[Harbour pulls up a video on his phone of a scene from “Stranger Things,” in which said Calvin posits of Joyce and Hopper: “Chief and her, they screwed before, huh?”]
Harbour: I think they dated in high school. And I think there’s some unfinished business. Both of us toyed around in the beginning about who left who. At the start of the series when she comes to ask for help to find her son, he’s so charming and passive-agressive about it …
Ryder: It’s our first scene …
Harbour: And he says, “I don’t really want to look for your son.” That’s a crazy thing to say. But that anger, that intense reaction has to come from someplace, right? There are people in my life, back in my high school years or early out of college, who burned me in a certain way. If I were to see them again, I’d be right back in high school.
Ryder: We’re that person to some people as well.
Harbour: It’s the idea that the two of us have this flame. I’m not too much of an astrology kind of guy, but they describe this thing as twin flames, which are like soul mates who burn off karma together. You change patterns and burn off karma.
Ryder: [Laughs] Where did you hear about this?
Harbour: I just like the idea of two people who can’t be together because of their pride, because they were burned. But if there’s the potential for vulnerability and growing up, it’s the person that they need most. They’re the only family they could ever have, both of them.
Ryder: It’s interesting too because they don’t have significant others. There’s that thing, it was in “The Age of Innocence,” where the reason you love the person is that they’d never leave their spouse.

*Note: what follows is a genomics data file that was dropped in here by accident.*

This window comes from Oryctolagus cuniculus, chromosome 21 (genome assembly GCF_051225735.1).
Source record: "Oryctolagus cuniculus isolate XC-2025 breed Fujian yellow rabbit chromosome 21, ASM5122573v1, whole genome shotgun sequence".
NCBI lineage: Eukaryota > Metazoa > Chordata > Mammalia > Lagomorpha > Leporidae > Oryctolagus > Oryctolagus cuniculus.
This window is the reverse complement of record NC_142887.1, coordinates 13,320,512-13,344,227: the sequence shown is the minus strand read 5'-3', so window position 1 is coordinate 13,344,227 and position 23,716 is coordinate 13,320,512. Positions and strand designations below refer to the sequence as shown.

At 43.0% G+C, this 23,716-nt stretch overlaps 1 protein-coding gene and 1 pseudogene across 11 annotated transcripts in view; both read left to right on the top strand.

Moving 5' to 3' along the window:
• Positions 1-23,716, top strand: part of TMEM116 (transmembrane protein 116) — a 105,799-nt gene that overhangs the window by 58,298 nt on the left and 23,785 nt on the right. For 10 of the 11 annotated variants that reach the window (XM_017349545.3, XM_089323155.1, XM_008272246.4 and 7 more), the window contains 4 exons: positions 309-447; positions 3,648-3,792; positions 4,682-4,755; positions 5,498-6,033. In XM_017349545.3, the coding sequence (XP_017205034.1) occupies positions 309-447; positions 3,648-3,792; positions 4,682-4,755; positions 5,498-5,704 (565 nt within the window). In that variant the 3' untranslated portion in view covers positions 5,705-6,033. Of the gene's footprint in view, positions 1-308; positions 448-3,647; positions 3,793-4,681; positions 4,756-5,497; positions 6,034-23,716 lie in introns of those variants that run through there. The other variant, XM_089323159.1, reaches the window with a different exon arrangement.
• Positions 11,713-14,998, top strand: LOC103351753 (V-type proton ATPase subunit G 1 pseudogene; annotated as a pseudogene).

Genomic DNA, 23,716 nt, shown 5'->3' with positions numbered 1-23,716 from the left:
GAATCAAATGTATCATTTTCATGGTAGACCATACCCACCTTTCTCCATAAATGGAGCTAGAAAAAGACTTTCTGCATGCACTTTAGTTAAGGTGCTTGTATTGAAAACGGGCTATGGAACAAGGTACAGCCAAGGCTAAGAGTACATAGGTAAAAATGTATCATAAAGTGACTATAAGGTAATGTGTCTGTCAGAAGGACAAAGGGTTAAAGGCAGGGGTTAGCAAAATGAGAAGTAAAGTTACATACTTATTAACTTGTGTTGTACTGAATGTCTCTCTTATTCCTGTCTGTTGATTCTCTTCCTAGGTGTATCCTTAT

Harbour: So what’s the impediment to Joyce and Hopper coming together?
Ryder: Actually, “The Prince of Tides” was on last night [laughs] and at the end, she’s, like, “Part of why I love you is that you always go back to your wife.” And I’m, like, “No, Nick! Stay!”
Harbour: It’s so good, that pulpy stuff!
Ryder: But I think I’m really interested in that twin flame thing. I had never heard that line before — “they screwed.” Knowing how rumors are in high school, hmm. I have ideas. I just don’t know how much I’m allowed to say.
Harbour: The interesting thing about the collaboration with the Duffers [“Stranger Things” creators Matt and Ross Duffer] is that we pitch things. So a lot of these ideas, we don’t want to put out there because they could show up in Season 4. [Dramatic pause] Or Season 3.
Ryder: That was my fear in doing the series. What if you find out you’re, like, a killer down the road? You’d want to play it completely different.
I want to be your Lowenstein from 'Prince of Tides.'
Winona Ryder to David Harbour